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Dirty water kills more people than war in Africa -UN

By Douglas Namale:

Drinking dirty water kills more people than war in developing countries, the United Nations announced on last year’s World Water Day.

According to United Nations Environmental Programme (UNEP), “drinking contaminated water kills more people than all forms of violence including wars.”

Diarrhea kills 2.2 million people per year.  1.8 million Children under five years die each year due to water-borne diseases. This is equivalent to one infant in every 20 seconds.

The UN water report says “Leaky pipes and ill-maintained sewage networks, account to over 60% loss of purified clean water supplies in urban slums”. The report says, fixing this problem will lead to over 90 million people accessing the lost clean water supplies without the need for costly new infrastructure.

Almost all dirty water produced in homes, businesses, farms, and factories in developing countries is washed into rivers and seas, which happens to be a key source of drinking water.

The findings were presented during a three-day conference held in Nairobi-Kenya to coincide with the annual focus on clean and sustained water supplies for a human population expected to grow by 50 percent in the next four decades.

It is estimated that this poor water management is costing the Kenyan economy almost US$ 50 million annually.

Kenya is classified as a chronically water-scarce country with only 650 cubic meters per inhabitant per year representing only 24% of the water that is available to a Ugandan, and 22% of the water available to a Tanzanian.

Urban slums like Kibera slum lack decent latrines. People defecate into plastic bags, which are then unceremoniously thrown out of the door. The waste is among the 2 million tons of sewage and industrial or agricultural waste that ends up in rivers and streams each day in Nairobi.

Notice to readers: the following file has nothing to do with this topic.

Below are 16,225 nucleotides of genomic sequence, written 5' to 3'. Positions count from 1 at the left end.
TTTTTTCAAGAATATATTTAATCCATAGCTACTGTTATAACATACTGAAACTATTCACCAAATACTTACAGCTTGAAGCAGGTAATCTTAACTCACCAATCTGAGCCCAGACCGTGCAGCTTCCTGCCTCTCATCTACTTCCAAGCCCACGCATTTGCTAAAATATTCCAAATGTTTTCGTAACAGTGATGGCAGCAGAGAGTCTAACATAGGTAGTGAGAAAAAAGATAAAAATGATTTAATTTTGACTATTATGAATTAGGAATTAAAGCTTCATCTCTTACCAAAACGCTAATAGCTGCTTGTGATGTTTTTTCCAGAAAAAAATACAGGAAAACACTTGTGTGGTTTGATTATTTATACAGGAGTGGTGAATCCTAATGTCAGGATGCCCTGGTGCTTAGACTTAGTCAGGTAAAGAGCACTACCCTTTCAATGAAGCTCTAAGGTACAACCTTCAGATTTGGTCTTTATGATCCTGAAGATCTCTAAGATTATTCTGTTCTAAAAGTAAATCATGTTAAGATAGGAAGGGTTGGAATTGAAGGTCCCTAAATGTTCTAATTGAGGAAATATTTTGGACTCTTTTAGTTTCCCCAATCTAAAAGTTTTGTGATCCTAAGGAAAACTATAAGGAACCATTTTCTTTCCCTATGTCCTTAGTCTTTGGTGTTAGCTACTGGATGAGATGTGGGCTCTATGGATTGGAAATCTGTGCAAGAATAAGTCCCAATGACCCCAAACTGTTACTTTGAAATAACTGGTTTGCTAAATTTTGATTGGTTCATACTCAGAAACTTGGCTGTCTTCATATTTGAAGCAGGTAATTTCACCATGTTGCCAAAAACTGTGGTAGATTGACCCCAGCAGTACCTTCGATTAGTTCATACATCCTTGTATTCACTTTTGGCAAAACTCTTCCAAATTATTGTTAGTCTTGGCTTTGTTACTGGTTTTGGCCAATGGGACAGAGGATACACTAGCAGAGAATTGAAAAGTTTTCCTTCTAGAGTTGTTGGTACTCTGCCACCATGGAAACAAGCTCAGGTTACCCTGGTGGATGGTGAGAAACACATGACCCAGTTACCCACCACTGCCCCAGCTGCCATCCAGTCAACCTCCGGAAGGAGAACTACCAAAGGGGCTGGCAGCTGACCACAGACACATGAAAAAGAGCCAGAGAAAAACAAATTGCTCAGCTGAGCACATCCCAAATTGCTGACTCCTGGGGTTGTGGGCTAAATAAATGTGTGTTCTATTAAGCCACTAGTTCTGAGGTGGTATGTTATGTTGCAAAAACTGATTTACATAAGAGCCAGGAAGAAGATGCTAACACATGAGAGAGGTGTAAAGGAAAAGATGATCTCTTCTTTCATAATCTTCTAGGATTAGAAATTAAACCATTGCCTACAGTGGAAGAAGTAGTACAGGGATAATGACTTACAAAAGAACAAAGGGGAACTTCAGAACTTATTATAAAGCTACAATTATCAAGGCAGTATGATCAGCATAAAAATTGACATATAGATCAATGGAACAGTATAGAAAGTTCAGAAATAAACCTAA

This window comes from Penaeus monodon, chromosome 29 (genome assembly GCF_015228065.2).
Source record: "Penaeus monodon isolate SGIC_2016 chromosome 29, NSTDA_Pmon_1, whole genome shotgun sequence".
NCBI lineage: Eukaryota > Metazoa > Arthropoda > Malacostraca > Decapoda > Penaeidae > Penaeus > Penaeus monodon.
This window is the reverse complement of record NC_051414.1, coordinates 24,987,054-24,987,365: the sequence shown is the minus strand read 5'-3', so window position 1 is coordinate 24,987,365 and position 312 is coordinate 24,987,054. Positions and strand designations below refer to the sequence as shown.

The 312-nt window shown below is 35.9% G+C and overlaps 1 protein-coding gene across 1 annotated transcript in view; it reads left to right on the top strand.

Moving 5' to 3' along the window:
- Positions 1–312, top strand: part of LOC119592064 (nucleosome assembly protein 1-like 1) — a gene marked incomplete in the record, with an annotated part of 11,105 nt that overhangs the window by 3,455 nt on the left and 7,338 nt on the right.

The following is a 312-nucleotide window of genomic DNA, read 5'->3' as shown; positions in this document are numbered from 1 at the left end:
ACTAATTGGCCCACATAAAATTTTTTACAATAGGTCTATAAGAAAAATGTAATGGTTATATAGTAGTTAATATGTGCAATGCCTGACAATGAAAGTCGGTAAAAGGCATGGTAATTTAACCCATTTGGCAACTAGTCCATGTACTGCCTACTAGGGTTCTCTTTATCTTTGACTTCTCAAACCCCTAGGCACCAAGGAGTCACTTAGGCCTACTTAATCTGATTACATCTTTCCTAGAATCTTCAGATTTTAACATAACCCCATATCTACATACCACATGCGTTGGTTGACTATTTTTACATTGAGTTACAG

Kibera-Laini Saba District officer Mr. Hesbon Kayetsi says the government is in the process of constructing 50 ablution toilet blocks to curb the flying toilets menace.   But Umande Trust CEO Josiah Omotto says ablution toilet offloaded to the rivers, since Kibera has no adequate sewer.  He proposes construction of bio digester toilets, because the sludge has extra value, and contributes to the green economy.

“I have lived here in Kibera for 12 years, it is only two years ago this tap was constructed,” Beatrice Opanga says pointing at the communal tap. “Before, people were selling clean water for Ksh. 20 per 20 litre bucket, a price most of us could not afford, it was too expensive. But even now, there are many of us who do not find clean water every day, and so many are sick.”

According to the UNEP report, more than half of the world’s hospital beds are occupied by people struggling with illnesses linked to contaminated water.


The conference recommended a focus on fixing leaky pipes, and water recycling systems and pledged multi-million dollar investments in sewage treatment works.

“It may seem like an overwhelming challenge but there are enough solutions where human ingenuity allied to technology and investments in nature’s purification systems such as wetlands, forests, and mangroves can deliver clean water for a healthy world,” said Mr Steiner.

But, the UN added, just $20 million could pay for drip-irrigation and tread pumps to draw water from wells, which could lift 100 million poor farming families out of extreme poverty.

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